Patients’ satisfaction with the doctor’s appointment | the health

This is evident from a survey conducted by the Dutch Patients Union among the 7,500 members of its special committee. Calling a doctor saves time and patients do not have to leave the house.

Most telephone appointments are made with a general hospital physician (45%) or a general practitioner (33%) regarding a result, health complaint, or medical examination appointment.

time of the day

Although patients are generally satisfied with telephone contact with their GP or specialist, many report that they find it annoying that sometimes it is unclear by whom and when to contact. A very vague time (“The doctor will call you on Friday.”) is not desirable because private appointments and work will get in the way, according to the Dutch Patients Union.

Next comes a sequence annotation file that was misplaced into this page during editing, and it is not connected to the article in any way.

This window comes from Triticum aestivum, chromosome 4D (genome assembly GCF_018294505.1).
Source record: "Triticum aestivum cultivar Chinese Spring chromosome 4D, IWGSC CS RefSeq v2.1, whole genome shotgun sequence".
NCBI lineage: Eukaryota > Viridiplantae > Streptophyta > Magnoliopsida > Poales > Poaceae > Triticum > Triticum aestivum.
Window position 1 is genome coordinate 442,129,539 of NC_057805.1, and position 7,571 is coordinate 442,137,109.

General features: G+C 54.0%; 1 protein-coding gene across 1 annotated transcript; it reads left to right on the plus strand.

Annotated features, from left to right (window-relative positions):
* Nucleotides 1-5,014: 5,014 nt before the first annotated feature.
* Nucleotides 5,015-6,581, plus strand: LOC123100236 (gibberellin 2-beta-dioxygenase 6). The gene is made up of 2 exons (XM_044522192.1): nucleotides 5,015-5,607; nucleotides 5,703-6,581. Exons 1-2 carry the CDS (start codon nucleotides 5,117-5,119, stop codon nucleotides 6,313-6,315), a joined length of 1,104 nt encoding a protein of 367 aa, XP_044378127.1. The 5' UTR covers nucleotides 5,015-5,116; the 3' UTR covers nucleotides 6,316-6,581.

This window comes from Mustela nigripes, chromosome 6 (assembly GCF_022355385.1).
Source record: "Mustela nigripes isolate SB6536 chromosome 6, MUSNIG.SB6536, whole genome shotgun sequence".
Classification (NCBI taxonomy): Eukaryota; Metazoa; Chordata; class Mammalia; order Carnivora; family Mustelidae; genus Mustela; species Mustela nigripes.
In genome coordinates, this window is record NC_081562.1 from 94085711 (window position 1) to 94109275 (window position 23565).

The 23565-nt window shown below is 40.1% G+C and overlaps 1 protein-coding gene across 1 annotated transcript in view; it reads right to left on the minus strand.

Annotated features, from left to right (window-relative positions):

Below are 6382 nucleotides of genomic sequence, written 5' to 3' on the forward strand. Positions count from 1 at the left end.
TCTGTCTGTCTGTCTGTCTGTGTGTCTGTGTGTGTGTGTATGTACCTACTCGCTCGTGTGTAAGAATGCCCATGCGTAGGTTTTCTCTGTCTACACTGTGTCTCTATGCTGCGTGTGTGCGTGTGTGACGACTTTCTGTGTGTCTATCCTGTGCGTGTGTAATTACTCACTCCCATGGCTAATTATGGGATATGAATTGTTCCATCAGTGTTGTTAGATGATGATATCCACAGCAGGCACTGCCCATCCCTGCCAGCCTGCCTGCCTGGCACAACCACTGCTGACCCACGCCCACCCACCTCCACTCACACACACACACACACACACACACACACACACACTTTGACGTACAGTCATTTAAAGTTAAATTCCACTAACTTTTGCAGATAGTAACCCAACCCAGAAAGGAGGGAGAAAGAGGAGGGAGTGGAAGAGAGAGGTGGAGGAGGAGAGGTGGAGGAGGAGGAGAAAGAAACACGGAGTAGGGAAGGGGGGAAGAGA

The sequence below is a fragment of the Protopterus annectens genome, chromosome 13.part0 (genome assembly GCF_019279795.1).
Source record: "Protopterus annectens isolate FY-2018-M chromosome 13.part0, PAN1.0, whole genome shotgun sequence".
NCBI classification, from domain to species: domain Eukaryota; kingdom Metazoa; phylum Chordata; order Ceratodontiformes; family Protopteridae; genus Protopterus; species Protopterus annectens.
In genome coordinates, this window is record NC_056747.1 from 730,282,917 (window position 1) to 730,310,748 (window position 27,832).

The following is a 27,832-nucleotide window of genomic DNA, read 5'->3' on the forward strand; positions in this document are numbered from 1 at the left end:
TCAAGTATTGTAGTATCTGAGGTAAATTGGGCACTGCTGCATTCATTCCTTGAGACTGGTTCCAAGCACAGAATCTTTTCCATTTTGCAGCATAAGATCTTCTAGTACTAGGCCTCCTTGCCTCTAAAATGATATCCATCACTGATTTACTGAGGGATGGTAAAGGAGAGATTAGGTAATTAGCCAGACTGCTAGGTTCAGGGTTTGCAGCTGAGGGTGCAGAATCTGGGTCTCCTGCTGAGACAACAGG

More than 1,100 participants were not told a time to call, but only the day they would be called.

More than half (52%) of people had an effect on when a doctor called, more than a third (36%). Those who can help determine when to call are often more satisfied than those who can’t. Dissatisfaction increases the longer the period of time.

Missed call

87% of people are contacted at the agreed time or in the agreed period of time, although (3%) sometimes go unanswered. In 11% of cases, patients were recalled at a different time or period than previously agreed.

The vast majority spoke to a doctor who they also thought they had an appointment with. Sometimes the interview was conducted by an assistant/nurse practitioner (6%) or by another physician (2%).

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